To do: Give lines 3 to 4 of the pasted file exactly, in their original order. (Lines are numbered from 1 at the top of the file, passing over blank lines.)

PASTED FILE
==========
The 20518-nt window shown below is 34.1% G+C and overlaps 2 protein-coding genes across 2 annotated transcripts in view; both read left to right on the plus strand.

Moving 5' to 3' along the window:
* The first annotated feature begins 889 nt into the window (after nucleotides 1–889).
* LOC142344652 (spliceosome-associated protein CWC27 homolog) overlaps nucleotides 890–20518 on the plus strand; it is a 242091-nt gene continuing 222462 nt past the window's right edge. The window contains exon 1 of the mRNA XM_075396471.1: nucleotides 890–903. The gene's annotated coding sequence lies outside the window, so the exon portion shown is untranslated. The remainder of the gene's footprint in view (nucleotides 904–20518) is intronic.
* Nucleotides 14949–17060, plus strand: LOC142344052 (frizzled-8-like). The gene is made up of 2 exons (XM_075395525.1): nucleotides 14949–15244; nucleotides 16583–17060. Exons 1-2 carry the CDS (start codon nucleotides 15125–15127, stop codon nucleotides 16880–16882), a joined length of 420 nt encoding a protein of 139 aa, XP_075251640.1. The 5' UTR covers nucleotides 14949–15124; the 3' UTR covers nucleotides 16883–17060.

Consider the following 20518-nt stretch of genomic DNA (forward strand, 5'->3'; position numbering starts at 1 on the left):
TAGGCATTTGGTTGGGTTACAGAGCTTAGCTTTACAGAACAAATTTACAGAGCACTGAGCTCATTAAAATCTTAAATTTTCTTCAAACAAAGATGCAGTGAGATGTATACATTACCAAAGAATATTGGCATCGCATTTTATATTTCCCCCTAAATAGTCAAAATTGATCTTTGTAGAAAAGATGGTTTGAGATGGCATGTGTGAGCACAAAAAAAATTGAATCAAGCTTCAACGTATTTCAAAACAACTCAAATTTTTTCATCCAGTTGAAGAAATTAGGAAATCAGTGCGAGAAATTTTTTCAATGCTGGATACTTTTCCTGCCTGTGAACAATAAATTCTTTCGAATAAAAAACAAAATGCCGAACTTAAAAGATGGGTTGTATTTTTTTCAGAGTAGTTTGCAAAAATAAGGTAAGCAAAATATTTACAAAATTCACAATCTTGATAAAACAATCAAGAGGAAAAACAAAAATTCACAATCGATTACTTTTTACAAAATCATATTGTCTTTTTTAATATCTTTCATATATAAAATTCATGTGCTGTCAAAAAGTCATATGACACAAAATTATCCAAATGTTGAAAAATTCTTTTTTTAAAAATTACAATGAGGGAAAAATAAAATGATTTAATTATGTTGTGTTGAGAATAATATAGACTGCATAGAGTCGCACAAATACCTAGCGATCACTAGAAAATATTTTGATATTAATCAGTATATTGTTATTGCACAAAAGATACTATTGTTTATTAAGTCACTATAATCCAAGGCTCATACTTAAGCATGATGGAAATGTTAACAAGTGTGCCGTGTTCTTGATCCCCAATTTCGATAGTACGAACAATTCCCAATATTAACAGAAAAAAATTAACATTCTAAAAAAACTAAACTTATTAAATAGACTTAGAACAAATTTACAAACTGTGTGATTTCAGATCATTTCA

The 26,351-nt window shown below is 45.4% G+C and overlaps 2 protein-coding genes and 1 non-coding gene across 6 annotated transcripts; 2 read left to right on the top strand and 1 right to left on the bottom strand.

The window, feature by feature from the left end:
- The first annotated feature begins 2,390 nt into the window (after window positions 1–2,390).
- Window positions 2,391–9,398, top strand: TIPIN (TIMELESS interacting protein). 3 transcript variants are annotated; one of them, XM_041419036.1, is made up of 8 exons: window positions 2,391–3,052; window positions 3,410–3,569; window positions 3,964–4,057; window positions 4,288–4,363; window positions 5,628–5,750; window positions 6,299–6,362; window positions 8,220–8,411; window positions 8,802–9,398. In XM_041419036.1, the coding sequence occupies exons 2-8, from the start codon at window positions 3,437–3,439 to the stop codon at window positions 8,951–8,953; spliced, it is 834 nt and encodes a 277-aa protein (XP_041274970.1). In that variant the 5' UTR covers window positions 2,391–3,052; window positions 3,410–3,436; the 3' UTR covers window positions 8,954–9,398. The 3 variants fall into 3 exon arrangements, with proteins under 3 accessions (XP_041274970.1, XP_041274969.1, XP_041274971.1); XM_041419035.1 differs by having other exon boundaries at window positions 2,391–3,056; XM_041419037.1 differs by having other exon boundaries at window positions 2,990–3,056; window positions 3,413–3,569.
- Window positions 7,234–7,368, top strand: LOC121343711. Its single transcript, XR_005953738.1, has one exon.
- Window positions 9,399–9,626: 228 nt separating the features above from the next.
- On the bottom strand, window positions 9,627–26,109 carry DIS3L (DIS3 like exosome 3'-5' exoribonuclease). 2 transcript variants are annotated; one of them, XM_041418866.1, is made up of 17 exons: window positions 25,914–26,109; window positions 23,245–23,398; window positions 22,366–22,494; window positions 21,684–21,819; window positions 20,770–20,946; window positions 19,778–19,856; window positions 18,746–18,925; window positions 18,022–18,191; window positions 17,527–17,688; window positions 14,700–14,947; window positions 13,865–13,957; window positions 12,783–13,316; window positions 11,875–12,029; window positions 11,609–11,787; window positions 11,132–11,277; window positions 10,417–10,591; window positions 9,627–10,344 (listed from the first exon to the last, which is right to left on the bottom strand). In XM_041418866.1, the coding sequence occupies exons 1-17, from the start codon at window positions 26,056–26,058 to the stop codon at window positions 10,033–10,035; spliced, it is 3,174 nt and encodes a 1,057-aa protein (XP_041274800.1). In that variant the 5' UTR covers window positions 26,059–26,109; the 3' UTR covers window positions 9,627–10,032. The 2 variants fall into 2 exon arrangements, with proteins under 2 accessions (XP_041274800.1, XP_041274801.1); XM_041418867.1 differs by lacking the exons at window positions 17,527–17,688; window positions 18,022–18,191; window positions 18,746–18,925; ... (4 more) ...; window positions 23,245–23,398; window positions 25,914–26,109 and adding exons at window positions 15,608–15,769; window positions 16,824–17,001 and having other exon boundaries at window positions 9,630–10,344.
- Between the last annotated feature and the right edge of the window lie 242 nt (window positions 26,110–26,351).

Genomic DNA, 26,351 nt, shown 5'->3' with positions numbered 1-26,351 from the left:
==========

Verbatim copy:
* The first annotated feature begins 889 nt into the window (after nucleotides 1–889).
* LOC142344652 (spliceosome-associated protein CWC27 homolog) overlaps nucleotides 890–20518 on the plus strand; it is a 242091-nt gene continuing 222462 nt past the window's right edge. The window contains exon 1 of the mRNA XM_075396471.1: nucleotides 890–903. The gene's annotated coding sequence lies outside the window, so the exon portion shown is untranslated. The remainder of the gene's footprint in view (nucleotides 904–20518) is intronic.